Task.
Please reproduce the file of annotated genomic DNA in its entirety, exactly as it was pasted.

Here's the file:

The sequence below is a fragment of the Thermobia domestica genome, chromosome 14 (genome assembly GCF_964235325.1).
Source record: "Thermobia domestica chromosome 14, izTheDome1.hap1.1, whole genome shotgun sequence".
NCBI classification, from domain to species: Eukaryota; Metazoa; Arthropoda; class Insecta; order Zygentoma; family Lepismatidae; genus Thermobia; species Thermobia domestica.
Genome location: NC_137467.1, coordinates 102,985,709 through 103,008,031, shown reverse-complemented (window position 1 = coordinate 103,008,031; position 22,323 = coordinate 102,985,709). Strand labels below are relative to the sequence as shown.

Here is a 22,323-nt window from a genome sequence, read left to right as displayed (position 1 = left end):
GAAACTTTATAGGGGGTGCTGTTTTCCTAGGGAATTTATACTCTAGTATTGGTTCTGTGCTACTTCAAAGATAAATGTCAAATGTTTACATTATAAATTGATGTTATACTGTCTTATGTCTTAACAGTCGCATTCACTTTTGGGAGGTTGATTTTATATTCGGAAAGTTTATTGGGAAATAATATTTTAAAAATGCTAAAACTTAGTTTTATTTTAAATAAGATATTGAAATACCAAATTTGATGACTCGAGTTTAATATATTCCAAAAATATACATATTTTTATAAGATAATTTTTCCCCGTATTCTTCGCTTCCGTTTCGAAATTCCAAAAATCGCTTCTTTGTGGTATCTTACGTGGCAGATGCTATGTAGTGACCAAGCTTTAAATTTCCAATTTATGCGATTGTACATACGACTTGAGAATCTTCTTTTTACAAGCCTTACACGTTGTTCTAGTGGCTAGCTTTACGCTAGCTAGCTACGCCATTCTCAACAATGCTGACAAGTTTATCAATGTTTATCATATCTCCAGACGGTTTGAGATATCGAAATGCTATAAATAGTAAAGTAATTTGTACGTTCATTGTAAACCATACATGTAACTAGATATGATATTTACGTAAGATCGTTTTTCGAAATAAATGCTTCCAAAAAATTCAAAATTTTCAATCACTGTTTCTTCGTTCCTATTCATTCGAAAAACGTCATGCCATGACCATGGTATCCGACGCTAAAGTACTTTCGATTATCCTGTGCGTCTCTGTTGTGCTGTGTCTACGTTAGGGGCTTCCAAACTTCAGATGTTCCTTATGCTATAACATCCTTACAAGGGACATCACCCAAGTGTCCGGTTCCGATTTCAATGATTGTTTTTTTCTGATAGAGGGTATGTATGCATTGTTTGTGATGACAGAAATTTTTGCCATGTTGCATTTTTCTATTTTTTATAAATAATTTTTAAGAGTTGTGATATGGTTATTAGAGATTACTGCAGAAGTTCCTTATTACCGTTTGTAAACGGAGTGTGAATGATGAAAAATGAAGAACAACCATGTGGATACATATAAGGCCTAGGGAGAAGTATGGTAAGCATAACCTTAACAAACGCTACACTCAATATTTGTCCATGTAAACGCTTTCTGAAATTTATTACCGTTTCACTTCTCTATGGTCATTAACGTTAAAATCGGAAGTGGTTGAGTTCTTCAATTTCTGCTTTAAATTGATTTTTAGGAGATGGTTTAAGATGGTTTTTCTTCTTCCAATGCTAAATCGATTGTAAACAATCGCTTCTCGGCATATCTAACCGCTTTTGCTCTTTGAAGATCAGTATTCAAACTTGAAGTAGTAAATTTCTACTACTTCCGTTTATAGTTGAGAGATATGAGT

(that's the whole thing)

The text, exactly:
The sequence below is a fragment of the Thermobia domestica genome, chromosome 14 (genome assembly GCF_964235325.1).
Source record: "Thermobia domestica chromosome 14, izTheDome1.hap1.1, whole genome shotgun sequence".
NCBI classification, from domain to species: Eukaryota; Metazoa; Arthropoda; class Insecta; order Zygentoma; family Lepismatidae; genus Thermobia; species Thermobia domestica.
Genome location: NC_137467.1, coordinates 102,985,709 through 103,008,031, shown reverse-complemented (window position 1 = coordinate 103,008,031; position 22,323 = coordinate 102,985,709). Strand labels below are relative to the sequence as shown.

Here is a 22,323-nt window from a genome sequence, read left to right as displayed (position 1 = left end):
GAAACTTTATAGGGGGTGCTGTTTTCCTAGGGAATTTATACTCTAGTATTGGTTCTGTGCTACTTCAAAGATAAATGTCAAATGTTTACATTATAAATTGATGTTATACTGTCTTATGTCTTAACAGTCGCATTCACTTTTGGGAGGTTGATTTTATATTCGGAAAGTTTATTGGGAAATAATATTTTAAAAATGCTAAAACTTAGTTTTATTTTAAATAAGATATTGAAATACCAAATTTGATGACTCGAGTTTAATATATTCCAAAAATATACATATTTTTATAAGATAATTTTTCCCCGTATTCTTCGCTTCCGTTTCGAAATTCCAAAAATCGCTTCTTTGTGGTATCTTACGTGGCAGATGCTATGTAGTGACCAAGCTTTAAATTTCCAATTTATGCGATTGTACATACGACTTGAGAATCTTCTTTTTACAAGCCTTACACGTTGTTCTAGTGGCTAGCTTTACGCTAGCTAGCTACGCCATTCTCAACAATGCTGACAAGTTTATCAATGTTTATCATATCTCCAGACGGTTTGAGATATCGAAATGCTATAAATAGTAAAGTAATTTGTACGTTCATTGTAAACCATACATGTAACTAGATATGATATTTACGTAAGATCGTTTTTCGAAATAAATGCTTCCAAAAAATTCAAAATTTTCAATCACTGTTTCTTCGTTCCTATTCATTCGAAAAACGTCATGCCATGACCATGGTATCCGACGCTAAAGTACTTTCGATTATCCTGTGCGTCTCTGTTGTGCTGTGTCTACGTTAGGGGCTTCCAAACTTCAGATGTTCCTTATGCTATAACATCCTTACAAGGGACATCACCCAAGTGTCCGGTTCCGATTTCAATGATTGTTTTTTTCTGATAGAGGGTATGTATGCATTGTTTGTGATGACAGAAATTTTTGCCATGTTGCATTTTTCTATTTTTTATAAATAATTTTTAAGAGTTGTGATATGGTTATTAGAGATTACTGCAGAAGTTCCTTATTACCGTTTGTAAACGGAGTGTGAATGATGAAAAATGAAGAACAACCATGTGGATACATATAAGGCCTAGGGAGAAGTATGGTAAGCATAACCTTAACAAACGCTACACTCAATATTTGTCCATGTAAACGCTTTCTGAAATTTATTACCGTTTCACTTCTCTATGGTCATTAACGTTAAAATCGGAAGTGGTTGAGTTCTTCAATTTCTGCTTTAAATTGATTTTTAGGAGATGGTTTAAGATGGTTTTTCTTCTTCCAATGCTAAATCGATTGTAAACAATCGCTTCTCGGCATATCTAACCGCTTTTGCTCTTTGAAGATCAGTATTCAAACTTGAAGTAGTAAATTTCTACTACTTCCGTTTATAGTTGAGAGATATGAGT